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The Behavioral Health Foundation and Nashville Organized for Action and Hope (NOAH) proudly present “A Community Response to Mental Health Crisis: From CAHOOTS to Nashville HEALS.” Please join us Thursday, February 3rd, at 6:30 p.m. (CT) for this free educational webinar.
Across the country, community leaders are recognizing that civilian-led crisis response teams are well-suited to safely and effectively help people experiencing behavioral health crises. Community responder programs improve health outcomes, reduce unnecessary arrests, and save lives.
CAHOOTS in Eugene, Oregon, is a nationally recognized community responder program where mental health crisis workers and medics respond to 911 calls instead of law enforcement. CAHOOTS teams intervene and make referrals to health and social services without the uniforms, sirens, and handcuffs that can increase distress for people in crisis.
The Behavioral Health Foundation, in collaboration with NOAH, developed “Nashville HEALS,” based on the CAHOOTS model. This webinar will be moderated by David Plazas, Tennessean Opinion and Engagement Director, and will feature:
To register, please click here.
View our one-page overview vision for Nashville HEALS:
This event is presented at no charge courtesy of the Behavioral Health Foundation and NOAH. Please reach out if you are interested in partnering for future learning opportunities or otherwise supporting our work: firstname.lastname@example.org.
NASHVILLE – On the first day of November 2021, Commissioner Marie Williams from the Tennessee Department of Mental Health and Substance Abuse Services (TDMHSAS) and Director Stephen Smith from the Bureau of TennCare presented budget proposals for Fiscal Year 2022-2023 to Governor Bill Lee and team at the State Capitol. Across both budget proposals (scroll down for the links), the clear winner was the mental health and well-being of Tennesseans with more than $110 million in new funding proposed related to behavioral health needs.
With a backdrop of skyrocketing overdose deaths (45% increase in TN from 2019-2020) and a three to four-fold increase in clinical levels of anxiety and/or depression amidst COVID-19 pandemic, Commissioner Williams, Deputy Commissioner Matt Yancey, and other departmental leaders announced a historic budget proposal that includes $106,729,900 in cost increases for behavioral health care and prevention in Tennessee, with the majority of this funding recurring. Of note, 100% of the proposed increases are to be funded by State dollars.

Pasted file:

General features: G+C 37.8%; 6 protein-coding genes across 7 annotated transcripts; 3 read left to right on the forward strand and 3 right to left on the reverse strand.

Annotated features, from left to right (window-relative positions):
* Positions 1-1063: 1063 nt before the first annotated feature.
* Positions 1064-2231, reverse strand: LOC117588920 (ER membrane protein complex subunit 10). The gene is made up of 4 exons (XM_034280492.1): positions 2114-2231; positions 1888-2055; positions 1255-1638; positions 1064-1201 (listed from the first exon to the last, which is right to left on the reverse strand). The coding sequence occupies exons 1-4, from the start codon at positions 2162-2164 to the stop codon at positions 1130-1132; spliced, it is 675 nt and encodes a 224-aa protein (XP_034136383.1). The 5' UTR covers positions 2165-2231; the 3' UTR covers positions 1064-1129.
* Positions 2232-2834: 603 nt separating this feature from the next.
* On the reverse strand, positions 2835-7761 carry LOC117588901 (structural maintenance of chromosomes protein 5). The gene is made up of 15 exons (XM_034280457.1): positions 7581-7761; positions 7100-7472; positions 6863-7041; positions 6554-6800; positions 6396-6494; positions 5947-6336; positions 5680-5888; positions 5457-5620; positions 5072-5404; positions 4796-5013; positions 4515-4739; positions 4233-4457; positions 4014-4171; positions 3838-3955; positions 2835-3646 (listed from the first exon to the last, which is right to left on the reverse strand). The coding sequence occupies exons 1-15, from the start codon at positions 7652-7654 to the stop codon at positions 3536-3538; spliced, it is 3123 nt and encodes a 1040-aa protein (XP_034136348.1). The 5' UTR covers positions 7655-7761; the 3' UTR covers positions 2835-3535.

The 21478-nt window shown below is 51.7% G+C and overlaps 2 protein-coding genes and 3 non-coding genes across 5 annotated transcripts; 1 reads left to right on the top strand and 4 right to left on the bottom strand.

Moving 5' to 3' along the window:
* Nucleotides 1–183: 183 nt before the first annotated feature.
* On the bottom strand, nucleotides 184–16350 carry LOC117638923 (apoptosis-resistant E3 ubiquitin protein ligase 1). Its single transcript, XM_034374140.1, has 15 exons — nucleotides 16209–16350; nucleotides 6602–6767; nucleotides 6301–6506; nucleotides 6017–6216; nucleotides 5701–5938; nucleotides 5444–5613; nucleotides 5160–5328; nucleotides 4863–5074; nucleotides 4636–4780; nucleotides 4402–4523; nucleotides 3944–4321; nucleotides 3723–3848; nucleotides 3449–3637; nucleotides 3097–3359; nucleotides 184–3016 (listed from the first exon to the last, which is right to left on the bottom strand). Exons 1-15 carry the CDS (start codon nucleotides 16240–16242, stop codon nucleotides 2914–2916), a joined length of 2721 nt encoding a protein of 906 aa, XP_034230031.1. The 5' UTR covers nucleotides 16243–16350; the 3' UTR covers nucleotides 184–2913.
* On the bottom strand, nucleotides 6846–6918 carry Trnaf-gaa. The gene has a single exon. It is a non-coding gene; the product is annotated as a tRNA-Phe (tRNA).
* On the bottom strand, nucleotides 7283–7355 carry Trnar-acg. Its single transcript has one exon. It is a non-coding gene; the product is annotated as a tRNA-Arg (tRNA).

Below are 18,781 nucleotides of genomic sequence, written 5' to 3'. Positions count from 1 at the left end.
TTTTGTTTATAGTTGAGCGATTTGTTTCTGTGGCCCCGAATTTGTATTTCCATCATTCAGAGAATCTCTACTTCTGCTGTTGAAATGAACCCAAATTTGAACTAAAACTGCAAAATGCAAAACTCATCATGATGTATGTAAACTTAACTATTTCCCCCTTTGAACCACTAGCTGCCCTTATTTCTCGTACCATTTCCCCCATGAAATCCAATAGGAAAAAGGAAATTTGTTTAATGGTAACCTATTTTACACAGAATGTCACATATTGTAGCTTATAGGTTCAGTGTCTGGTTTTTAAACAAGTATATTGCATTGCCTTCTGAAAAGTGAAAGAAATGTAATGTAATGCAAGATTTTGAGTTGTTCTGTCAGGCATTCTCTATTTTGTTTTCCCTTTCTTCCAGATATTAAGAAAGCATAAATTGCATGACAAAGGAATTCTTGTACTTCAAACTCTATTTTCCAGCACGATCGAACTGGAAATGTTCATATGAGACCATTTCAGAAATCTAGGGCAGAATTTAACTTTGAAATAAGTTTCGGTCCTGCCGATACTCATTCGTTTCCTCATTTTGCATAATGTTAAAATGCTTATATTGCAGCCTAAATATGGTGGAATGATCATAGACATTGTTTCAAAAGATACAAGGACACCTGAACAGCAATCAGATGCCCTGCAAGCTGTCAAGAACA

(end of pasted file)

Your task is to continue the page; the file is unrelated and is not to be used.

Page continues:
With nearly $107 million in cost increases, including $65 million in recurring funds, Commissioner Williams proposed budget for FY2022-23 includes $100 million more dollars compared to what was proposed last year. This is a very positive and significant investment proposed for behavioral health services. While not yet approved, TDMHSAS’ blueprint for the coming year is starting to emerge.
Take a look at the proposed TDMHSAS cost increases for FY2022-23 (funds are recurring unless noted otherwise):
In total, TDMHAS has proposed $64,709,900 in new recurring costs and another $42,020,000 in non-recurring costs.
Much of this investment relates to behavioral health workforce development, a huge need that has been trumpeted by providers and advocates across the state for many years and is a priority for the Behavioral Health Foundation. In 2019 the Tennessee Association of Mental Health Organizations (TAMHO) published and distributed a call for an urgent investment of State funding to alleviate workforce shortages, a document which was authored by Elliot Pinsly, now the CEO of the Behavioral Health Foundation. In spring 2021, workforce development was noted as a key need across most of the seven planning regions for TDMHSAS across the state, and related legislative proposals were submitted by planning council Regions II and IV in May 2021. Meanwhile, Commissioner Williams announced around that same time that TDMHAS and TennCare were launching a new collaborative workgroup to examine behavioral health workforce issues in the state with the goal of identifying solutions for consideration in the FY2022-23 budgeting process. While the final report from that workgroup remains pending, we now know a lot more about the State’s path forward.